h)    The governments most basic obligation is to protect its citizens rights (both their right to sustenance and their right to privacy that enables freedom) equally. The ultimate resolution of this present controversy must recognise both the need for Aadhaar (in order to provide efficient and honest government services to citizens) and need for stringent rules concerning access to and security of citizens biometric data, in order to preserve their privacy.

i)     GoI cannot adopt the posture that only one aspect of govts protective responsibility matters that the costs of privacy destruction can be imposed upon the poor in return for LPG subsidies, or any other social benefit on which they absolutely depend. Supreme Courts action this week ensures that GoI must respond to both halves of the problem.

j)     In particular, the Indian Supreme Court is likely to find itself asking GoI about what in Indian and US law is called the doctrine of unconstitutional conditions. Both Supreme Courts have held that the government cannot condition receipt of public benefits on waiver of fundamental rights.

k) This is in sharp contradiction to the argument offered in the Supreme Court this week by the counsel for Center for Civil Society, when he told the bench that a person who has a right to privacy should be allowed to waive it for greater benefit.

8.

World recognises Indias strong standing amid global economic turmoil (Page 17)

a)     Economy

a)     Global economic situation

b)     Indias economic growth

c)     Global financial crisis 2009

 

a)     In a day the RBI Governor Rajan underscored some of the steps the country would need to take to achieve 9 percent growth, PM Modi announced that a raft of banking sector reforms were in the pipeline that would boost growth in rural areas in a manner similar to that achieved by the telecom sector some years ago.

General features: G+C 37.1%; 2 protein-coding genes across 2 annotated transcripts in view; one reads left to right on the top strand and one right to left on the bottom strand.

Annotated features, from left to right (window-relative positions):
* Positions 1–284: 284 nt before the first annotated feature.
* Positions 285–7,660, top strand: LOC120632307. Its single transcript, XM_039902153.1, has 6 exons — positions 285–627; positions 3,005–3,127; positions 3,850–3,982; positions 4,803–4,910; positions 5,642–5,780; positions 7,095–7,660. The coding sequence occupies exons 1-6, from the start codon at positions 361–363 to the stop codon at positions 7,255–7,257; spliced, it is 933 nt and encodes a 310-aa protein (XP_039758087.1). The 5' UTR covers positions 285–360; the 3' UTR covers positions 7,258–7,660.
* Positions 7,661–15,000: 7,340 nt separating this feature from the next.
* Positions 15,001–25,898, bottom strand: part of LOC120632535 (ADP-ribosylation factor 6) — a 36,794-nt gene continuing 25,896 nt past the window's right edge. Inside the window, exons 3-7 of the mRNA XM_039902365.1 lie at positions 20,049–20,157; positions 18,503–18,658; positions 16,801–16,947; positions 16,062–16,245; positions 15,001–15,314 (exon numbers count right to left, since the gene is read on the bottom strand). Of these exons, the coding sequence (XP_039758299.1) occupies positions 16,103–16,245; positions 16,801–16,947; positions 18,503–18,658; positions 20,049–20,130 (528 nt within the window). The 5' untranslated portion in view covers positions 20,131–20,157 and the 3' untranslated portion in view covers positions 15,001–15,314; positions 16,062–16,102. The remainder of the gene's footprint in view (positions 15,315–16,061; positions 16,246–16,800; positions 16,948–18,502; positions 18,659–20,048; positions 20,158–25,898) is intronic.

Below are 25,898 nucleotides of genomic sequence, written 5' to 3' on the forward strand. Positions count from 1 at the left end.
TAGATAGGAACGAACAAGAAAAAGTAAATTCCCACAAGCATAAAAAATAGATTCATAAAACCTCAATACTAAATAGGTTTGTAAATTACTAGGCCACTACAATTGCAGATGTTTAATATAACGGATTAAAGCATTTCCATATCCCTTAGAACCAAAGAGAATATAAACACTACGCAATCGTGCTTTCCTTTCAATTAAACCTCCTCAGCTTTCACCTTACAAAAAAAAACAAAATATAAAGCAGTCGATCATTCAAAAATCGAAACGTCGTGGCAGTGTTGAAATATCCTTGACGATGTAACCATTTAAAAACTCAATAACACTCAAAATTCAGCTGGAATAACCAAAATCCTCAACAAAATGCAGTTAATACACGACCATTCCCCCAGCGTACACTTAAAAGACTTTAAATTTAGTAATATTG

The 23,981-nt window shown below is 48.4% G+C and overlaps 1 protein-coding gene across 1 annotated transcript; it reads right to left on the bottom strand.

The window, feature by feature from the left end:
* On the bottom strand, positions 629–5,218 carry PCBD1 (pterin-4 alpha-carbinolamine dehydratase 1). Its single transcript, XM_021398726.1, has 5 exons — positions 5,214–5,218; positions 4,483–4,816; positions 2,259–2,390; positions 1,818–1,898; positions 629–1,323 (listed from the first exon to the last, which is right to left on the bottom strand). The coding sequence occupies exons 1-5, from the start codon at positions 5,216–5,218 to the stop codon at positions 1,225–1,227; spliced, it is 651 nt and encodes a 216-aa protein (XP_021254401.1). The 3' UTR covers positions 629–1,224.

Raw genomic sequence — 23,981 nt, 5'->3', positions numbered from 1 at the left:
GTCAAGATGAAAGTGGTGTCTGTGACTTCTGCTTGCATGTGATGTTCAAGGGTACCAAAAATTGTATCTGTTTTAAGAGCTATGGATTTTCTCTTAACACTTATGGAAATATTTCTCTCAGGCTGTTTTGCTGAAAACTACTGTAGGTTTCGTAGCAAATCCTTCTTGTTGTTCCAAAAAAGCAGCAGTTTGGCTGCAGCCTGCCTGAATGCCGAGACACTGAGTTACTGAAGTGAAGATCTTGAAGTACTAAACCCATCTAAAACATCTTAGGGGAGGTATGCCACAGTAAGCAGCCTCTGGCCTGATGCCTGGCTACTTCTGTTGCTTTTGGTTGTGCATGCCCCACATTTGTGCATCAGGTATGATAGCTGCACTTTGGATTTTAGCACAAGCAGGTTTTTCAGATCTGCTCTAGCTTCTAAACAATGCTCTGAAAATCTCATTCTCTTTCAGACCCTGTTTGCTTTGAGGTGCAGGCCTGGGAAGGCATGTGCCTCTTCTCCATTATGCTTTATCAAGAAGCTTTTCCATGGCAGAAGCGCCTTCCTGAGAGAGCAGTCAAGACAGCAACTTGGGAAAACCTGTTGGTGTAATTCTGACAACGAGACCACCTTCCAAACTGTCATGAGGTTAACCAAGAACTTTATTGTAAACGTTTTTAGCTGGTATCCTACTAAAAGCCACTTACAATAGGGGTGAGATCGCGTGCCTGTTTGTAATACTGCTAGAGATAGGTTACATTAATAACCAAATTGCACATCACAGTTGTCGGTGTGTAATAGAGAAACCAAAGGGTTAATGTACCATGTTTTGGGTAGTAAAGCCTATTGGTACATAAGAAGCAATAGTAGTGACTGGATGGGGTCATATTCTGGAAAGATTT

b)     The PM said the world had taken note of how India has been able to stand strong amid the global economic turmoil. His remarks followed news of Chinas growth slowing to 6.9 percent in the third quarter of this year, its worst showing since the 2009 global financial crisis.

c)     Separately, global rating agency Standard & Poors said it was retaining sovereign credit rating for India at BBB- with stable outlook. It also said that improved policymaking raised prospects for Indias economic and fiscal performance.

9.

Chinas economy logs weakest growth since 2009 (Page 17)

a)     Economy

a)     Chinas economic growth

b)     Currency devaluation

c)     Global financial crisis

a)     Chinas economic growth dipped below 7 percent for the first time since the global financial crisis, hurt partly by cooling investment, raising pressure on Beijing to further cut interest rates and take other measures to stoke activity.

b)    Analysts said that stronger fiscal spending and more rapid credit growth will limit the downside risks to growth over the coming quarters.